Brent Rollins: Extreme Cowboy Racing 101 – Part 3

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Part 3: Navigating Common Obstacles

by Brent Rollins



Josh Lowe competing at a race in Lynden, WA.

In my last article I revealed some tips for greatly improving your cowboy race. In this article I will give advice on how to approach and execute some of the common obstacles you’ll encounter. Also, I will tell you how they are scored and some possible scenarios.  I hope this will improve your confidence.

The first obstacle is the most common: Barrel Jumps

This obstacle consists of 3, 50 gallon drums lined up on their sides. It can have 3 to 4 jumps in succession, 25 to 30 feet apart. The best way to approach these is at a speed you are used to. This should be faster than a walk for your horse to have enough momentum to jump them without hesitation. Remember, you are judged on approach and departure of each obstacle. Aim for the middle of the jump and look ahead, not down.  Keep your hands forward in the jump and when landing don’t choke up on your horse for proper execution. A rider that trots but clears all jumps with good cadence and rhythm will score higher than a faster rider that rushes and/or knocks the barrels out of position. Speed is important, but a safe clean run is more important. I always tell myself to “hustle, don’t hurry.”

The next obstacle is one that is most associated with the race: The Cowboy Curtain

It consists of either rope or plastic strips hung high enough for safe entry and exit and is 7 to 10 feet wide. Every curtain is different. The best approach here is a smooth entry (without hesitation) and an exit that moves on to the next obstacle as if the curtain wasn’t even there.  Keep a loose rein and your horse’s head low. Lope for a high score. A rider that approaches at a lope, but the horse stops to inspect the curtain before calmly walking through will get a higher score than a rider that approaches at a lope, the horse stops and the rider rushes the horse making it leap through the curtain. In either scenario it would be better if the horse did not stop at all as that is scored as the “approach.” Each obstacle has a possible 10 points: 1 for approach, 8 for the obstacle itself and 1 for departure.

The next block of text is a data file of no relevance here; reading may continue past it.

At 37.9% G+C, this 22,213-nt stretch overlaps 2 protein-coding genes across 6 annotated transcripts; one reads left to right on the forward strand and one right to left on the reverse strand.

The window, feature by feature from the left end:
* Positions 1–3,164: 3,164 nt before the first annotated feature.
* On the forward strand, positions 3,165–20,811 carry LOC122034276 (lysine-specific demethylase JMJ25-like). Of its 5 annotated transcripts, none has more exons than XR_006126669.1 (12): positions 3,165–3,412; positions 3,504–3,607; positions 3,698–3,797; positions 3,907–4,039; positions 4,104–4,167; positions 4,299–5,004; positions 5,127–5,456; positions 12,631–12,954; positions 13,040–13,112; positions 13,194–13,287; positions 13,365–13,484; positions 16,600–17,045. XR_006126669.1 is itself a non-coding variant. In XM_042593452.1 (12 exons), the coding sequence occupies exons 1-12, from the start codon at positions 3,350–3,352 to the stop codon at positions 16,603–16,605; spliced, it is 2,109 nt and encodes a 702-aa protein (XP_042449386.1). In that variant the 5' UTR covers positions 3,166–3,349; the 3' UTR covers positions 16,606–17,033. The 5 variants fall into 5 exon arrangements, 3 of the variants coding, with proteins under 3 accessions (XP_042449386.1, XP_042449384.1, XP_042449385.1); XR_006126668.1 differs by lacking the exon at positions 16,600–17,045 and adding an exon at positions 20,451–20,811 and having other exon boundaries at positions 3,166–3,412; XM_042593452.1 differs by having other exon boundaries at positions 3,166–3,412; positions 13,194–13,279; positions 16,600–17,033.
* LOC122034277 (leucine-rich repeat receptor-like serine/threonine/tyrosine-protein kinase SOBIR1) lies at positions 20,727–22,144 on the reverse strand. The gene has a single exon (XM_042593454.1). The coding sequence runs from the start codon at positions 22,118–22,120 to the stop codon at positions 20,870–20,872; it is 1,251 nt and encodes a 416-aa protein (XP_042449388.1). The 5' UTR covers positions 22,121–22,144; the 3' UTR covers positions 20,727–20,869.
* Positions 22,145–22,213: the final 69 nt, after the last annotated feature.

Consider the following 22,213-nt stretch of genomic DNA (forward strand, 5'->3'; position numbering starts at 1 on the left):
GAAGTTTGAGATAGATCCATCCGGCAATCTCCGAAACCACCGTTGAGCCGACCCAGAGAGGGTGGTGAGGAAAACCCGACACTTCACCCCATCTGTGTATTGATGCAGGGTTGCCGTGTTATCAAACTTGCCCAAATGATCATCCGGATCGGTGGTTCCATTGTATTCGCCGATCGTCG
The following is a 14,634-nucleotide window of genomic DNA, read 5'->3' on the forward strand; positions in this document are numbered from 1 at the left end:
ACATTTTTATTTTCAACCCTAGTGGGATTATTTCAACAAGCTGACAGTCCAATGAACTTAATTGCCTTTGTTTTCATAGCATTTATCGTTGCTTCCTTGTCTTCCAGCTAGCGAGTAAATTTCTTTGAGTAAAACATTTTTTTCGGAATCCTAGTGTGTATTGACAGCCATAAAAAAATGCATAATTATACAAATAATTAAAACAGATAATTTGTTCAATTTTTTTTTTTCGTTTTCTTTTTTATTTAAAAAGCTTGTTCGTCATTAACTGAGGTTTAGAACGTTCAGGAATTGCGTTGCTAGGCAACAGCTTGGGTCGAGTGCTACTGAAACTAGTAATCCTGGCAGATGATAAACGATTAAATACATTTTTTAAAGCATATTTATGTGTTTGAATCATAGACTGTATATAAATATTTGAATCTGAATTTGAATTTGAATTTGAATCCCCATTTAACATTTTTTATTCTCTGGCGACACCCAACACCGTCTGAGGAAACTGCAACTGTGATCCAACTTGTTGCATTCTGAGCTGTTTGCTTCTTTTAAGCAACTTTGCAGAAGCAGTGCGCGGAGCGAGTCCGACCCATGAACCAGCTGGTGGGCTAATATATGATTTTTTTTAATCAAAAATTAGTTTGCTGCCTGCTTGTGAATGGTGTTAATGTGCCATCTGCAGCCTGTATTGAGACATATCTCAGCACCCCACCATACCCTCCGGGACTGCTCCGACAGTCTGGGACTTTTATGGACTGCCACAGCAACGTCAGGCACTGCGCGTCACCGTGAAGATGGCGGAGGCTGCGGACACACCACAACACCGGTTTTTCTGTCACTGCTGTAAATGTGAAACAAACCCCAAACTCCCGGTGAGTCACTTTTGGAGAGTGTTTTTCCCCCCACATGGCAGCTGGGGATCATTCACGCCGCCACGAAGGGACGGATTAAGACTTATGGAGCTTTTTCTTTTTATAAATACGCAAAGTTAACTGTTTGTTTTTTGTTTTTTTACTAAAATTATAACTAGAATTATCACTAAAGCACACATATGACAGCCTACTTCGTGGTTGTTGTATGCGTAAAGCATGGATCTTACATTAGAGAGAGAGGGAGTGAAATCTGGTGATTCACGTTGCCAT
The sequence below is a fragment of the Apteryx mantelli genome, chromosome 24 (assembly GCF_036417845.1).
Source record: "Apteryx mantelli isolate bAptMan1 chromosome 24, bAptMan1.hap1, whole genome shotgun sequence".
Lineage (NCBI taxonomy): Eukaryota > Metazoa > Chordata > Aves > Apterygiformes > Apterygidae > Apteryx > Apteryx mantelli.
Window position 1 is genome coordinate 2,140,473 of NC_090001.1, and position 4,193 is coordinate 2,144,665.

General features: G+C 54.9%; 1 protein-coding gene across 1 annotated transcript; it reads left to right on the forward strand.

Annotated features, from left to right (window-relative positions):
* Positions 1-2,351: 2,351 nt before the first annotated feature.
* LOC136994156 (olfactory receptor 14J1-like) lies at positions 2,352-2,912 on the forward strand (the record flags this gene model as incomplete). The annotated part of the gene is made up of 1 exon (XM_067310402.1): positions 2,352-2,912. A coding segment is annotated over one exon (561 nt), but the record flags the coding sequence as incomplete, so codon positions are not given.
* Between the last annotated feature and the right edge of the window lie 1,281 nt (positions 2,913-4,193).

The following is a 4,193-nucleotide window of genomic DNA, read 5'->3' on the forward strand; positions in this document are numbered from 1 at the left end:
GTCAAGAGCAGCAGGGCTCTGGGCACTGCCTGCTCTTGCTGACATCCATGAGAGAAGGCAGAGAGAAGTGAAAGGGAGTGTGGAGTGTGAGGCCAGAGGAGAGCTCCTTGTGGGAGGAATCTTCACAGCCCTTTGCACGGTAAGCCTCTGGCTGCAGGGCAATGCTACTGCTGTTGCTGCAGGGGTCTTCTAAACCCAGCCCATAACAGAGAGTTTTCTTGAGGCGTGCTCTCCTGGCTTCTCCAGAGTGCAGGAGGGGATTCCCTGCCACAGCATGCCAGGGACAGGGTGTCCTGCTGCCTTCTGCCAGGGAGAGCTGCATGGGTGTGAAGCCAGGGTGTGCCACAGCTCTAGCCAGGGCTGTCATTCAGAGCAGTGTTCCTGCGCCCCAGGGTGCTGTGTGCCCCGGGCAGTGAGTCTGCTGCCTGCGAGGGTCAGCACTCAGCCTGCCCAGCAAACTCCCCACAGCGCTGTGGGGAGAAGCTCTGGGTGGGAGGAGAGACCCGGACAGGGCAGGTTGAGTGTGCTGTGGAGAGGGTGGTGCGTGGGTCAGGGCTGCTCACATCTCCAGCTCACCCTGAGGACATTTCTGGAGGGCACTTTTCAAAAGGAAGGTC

Another common obstacle is: A Bridge

The bridge may be no taller than 24 inches in height and be made of sturdy material. The best way to get a good score on the bridge includes a low head, the horse looking where he is going, and crossing the full length of the bridge without stepping off. Try to cross at a decent speed, but don’t lope as that is not safe.  It is good, however, to jog over the bridge if your horse navigates it completely. Perhaps a confident, fast rider jogs easily over the bridge, but in the departure his horse trips. The rider that jogs slowly onto the bridge, stops in the middle, takes one or two steps back showing confidence, then allows the horse to lower its head and step off safely would get a slightly higher score. The first rider’s mistake would not be a major deduction, but the idea is “speed with control.”

My last obstacle is the most exciting and fun: The Free Ride

This is judged completely on speed and control. The free ride can be just a high speed run around the perimeter of the course or be directed into a certain pattern or order. It depends on the course and division. The free ride is complimented by upbeat music which, for some horses, adds to the difficulty. Keep speed in mind, but don’t forget control. Some horses are fast and easily get out of control. Other horses are slow and take some convincing to hustle. With the fast horse I suggest rating, don’t just pull and keep pulling. Pull and release, then repeat, to slow your horse down. If your horse is slow, take what you can get. Loping is better than walking. Also, don’t kick or whip your horse excessively as this will reduce your score for roughness. Correct leads are also very important here, not only for take-off but during the ride. A fast rider on the wrong lead, with good control but a tight rein, will get a lower score than a slower rider on the correct lead with loose reins and good body position.

I hope this has helped some future competitors. Good luck and happy racing.


Published in March 2015 Issue

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